Repetitive stress in pre/post analytical tasks

Sept. 25, 2018

In 2000, OSHA’s Assistant Secretary, Charles Jeffress, offered the following words of wisdom, “Work-related musculoskeletal disorders (MSDs) are the most widespread occupational health hazard facing our nation today. Nearly two million workers suffer work-related musculoskeletal disorders every year, and more than 600,000 lose time from work as a result. Although the median number of lost workdays associated with these incidents is seven days, the most severe injuries can put people out of work for months and even permanently impact their ability to perform their job. In addition, $1 of every $3 spent on workers’ compensation stems from insufficient ergonomic protection. The direct costs attributable to MSDs are $15 to $20 billion per year, with total annual costs reaching $45 to $54 billion. Yet today, fewer than 30 percent of general industry employers have ergonomics programs.”1

In 2004, the average age of a certified medical technologist was 43.7 and was aging at a 78 percent faster rate than the entire U.S. labor market.2 Repetitive Stress Injury (RSI) knows no age, but with a growing average age of personnel in the clinical laboratory, the problem continues to compound.

Three major areas of concern

Today, the three major areas of concern in exposure to RSI in the clinical laboratory are: (1) manual pipetting, (2) manual decapping, and (3) manual recapping. Fortunately, there are now companies that design and manufacture automated bench top decappers and recappers. As a result, the conversation is rarely about RSI thanks to automation in the laboratory environment. As reported in the January 2012 Center for Disease Control and Prevention’s MMWR (Morbidity and Mortality Weekly Report) regarding manual removal of sealed caps, “Several manufacturers market safety devices to help remove caps from tubes (e.g. the Pluggo from LGP, Wood River, IL). Also use automated and semi-automated pipettes and safety transfer devices.”3

Tasks such as recapping and decapping sample tubes can irritate tendons and ligaments in the wrist. Over time, these motions take their toll and could permanently damage nerves in the hand. In Efficiency, Safety, and Profitability, the authors state, “Treating this type of injury is costly, to say the least. The estimated tab for non-surgical carpal tunnel treatment is $3,500. Surgery brings the total closer to $20,000. For a long-term disability, the expense could reach $100,000.”4

According to an AABB Abstract from Blood Systems Laboratories, “A single employee unable to work due to RSI such as Carpal-Tunnel Syndrome (CTS) can result in the disbursement of thousands of dollars in worker’s compensation. One cause for CTS is the repetitive motion of decapping sample tubes. The Red Cell Serology (RCS) laboratory decaps over 1.5 million donor sample tubes annually. The average RCS technician decaps between 800 to 1000 tubes per shift.”5

Angelo DePalma, PhD, writes in a piece for Biocompare; “Injuries resulting from pipetting are among the most common laboratory RSIs. You’ve probably heard of carpal tunnel syndrome, a disorder affecting the wrists that is also common among typists. Carpal tunnel causes pain, numbness, and tingling in the hands and fingers that limits your ability to grip everyday objects. Unfortunately carpal tunnel is just one of several RSIs caused by strained or damaged muscles, nerves, tendons, ligaments, joints, and cartilage as a result of many repeated actions sustained over a long period of time. The risk of incurring such injuries varies greatly among lab workers but is related to the degree of repetition and force demanded of specific operations.”6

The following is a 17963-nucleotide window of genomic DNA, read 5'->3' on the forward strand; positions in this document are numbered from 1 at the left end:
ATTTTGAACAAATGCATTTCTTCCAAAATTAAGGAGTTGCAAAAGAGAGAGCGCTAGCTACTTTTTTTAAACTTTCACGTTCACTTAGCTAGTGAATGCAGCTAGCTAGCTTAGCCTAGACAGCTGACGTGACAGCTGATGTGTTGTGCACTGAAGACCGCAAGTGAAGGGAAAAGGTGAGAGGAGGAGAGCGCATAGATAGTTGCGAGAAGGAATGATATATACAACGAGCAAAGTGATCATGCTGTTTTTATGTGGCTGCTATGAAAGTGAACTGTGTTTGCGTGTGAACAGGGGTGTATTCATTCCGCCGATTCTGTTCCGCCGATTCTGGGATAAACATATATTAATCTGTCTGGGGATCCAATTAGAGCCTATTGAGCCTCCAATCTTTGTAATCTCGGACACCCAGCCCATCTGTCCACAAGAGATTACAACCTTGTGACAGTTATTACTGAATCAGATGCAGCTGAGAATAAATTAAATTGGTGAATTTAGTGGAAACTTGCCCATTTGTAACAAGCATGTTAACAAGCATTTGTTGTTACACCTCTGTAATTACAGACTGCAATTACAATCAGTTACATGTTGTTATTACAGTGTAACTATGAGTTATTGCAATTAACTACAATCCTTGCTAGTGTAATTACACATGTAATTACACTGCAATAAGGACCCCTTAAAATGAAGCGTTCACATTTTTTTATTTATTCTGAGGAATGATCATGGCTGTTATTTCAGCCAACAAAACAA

Finding solutions to minimize or alleviate possible RSI from manual tasks needs to be at the forefront of issues at the workplace. “Repetitive motion injuries are a significant cause of lost work time, medical expenses, and worker’s compensation claims in the U.S. A single employee unable to work due to repetitive motion injury can result in thousands of dollars in worker’s compensation claims and medical bills. Over 15,000 cases per year of healthcare workplace acquired CTS/tendonitis are reported annually to the Department of Labor.7

The question is: are we to go out of our way to find methods to protect our workforce? Kris Kyes puts it very eloquently in a piece for CLP; “No laboratory would expose its staff to the risk of blood-borne illness in the course of daily routine, obviously. The risk of infection, therefore, is tied to the risk of an accident that places the worker in direct contact with blood. Reducing the risk of accidents is the purpose of improving safety.”8

The answer is, yes. As suggested earlier by the CDC, there are solutions out there that are cost effective while being productive and efficient at the same time. It is our task, if not our responsibility, to find fitting solutions to limit and eliminate the exposure to RSI in the laboratory workplace.


  1. United States Department of Labor. Occupational Safety and Health Administration.
  2. The American Society for Clinical Laboratory Science. Clinical Laboratory Personnel Shortage.
  3. Guidelines for Safe Work Practices in Human and Animal Medical Diagnostic Laboratories. Fundamental Safety Practices in Diagnostic Laboratories, Subsection 3.1.5.
  4. Sampling New Improvements in Efficiency, Safety, and Profitability. Leonard K. Dunikoski, PhD, DABCC, and Robert Parson, MS, CHE. November 3, 2003.
  5. Abstract –AABB 2005. Evaluation of a Benchtop Tube Decapping System in a High Volume Laboratory. Joan Bodiya, Blood Systems Laboratories, AZ.
  6. Angelo DePalma, PhD. Repetitive Strain Injury in the Laboratory. March 29, 2018
  7. S. Dept. of Labor, Bureau of Labor Statistics, Workplace Injuries and Illnesses in 2007, USDL 08-1498. October 2008.
  8. Blood Safety. Kris Kyes. CLP. June 2007.